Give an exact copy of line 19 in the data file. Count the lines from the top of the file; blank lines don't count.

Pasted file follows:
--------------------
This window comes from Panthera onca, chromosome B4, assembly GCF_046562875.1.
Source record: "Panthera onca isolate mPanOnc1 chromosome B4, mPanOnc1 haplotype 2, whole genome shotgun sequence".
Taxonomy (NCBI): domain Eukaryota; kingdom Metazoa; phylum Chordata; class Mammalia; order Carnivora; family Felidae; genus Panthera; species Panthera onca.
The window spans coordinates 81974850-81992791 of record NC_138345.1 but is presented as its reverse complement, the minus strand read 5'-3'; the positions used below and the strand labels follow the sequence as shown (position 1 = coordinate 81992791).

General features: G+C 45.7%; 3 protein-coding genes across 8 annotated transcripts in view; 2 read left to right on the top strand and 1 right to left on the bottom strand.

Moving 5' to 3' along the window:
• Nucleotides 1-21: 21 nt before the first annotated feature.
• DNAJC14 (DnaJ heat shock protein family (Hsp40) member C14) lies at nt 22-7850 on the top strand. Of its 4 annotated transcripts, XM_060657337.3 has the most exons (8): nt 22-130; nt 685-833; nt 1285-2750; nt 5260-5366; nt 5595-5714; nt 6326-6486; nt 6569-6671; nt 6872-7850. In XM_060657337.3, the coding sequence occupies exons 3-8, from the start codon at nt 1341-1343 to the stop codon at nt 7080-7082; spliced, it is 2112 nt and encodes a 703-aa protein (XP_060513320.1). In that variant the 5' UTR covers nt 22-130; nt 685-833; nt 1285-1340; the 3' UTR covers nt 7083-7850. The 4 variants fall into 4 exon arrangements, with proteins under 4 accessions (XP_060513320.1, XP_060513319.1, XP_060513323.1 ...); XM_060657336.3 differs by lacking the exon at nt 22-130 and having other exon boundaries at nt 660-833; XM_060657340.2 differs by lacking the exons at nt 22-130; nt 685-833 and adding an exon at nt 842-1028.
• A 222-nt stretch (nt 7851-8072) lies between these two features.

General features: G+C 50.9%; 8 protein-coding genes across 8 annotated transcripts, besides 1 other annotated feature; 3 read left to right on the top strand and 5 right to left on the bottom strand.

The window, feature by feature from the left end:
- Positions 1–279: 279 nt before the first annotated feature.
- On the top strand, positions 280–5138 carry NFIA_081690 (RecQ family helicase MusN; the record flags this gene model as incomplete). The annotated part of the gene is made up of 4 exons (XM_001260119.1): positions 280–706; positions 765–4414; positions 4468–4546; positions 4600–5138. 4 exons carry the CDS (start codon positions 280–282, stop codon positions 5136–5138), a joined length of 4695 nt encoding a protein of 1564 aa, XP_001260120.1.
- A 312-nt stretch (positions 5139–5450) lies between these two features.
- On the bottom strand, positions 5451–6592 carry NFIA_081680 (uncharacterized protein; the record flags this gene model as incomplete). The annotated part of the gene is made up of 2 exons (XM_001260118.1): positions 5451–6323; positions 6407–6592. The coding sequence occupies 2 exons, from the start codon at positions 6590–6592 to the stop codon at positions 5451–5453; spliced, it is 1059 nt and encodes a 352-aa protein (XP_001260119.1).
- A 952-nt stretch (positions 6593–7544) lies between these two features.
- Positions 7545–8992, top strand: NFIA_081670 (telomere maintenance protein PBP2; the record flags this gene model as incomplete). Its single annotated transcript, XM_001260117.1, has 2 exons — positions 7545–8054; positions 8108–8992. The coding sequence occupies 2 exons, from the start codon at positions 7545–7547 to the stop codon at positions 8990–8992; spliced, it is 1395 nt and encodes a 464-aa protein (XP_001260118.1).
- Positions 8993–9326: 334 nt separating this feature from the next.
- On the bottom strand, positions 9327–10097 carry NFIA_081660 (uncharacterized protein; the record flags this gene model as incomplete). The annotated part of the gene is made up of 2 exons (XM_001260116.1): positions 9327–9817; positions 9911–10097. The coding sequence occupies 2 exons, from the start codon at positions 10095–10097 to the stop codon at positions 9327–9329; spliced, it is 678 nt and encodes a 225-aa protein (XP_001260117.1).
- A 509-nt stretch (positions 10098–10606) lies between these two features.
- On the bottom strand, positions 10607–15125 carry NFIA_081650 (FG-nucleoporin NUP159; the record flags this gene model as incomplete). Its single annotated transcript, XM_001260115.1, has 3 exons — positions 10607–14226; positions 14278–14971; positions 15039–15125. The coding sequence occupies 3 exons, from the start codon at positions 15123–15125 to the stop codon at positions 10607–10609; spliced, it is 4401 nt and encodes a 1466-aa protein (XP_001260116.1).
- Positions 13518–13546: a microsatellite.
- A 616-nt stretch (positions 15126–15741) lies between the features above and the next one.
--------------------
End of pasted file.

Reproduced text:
- On the bottom strand, positions 9327–10097 carry NFIA_081660 (uncharacterized protein; the record flags this gene model as incomplete). The annotated part of the gene is made up of 2 exons (XM_001260116.1): positions 9327–9817; positions 9911–10097. The coding sequence occupies 2 exons, from the start codon at positions 10095–10097 to the stop codon at positions 9327–9329; spliced, it is 678 nt and encodes a 225-aa protein (XP_001260117.1).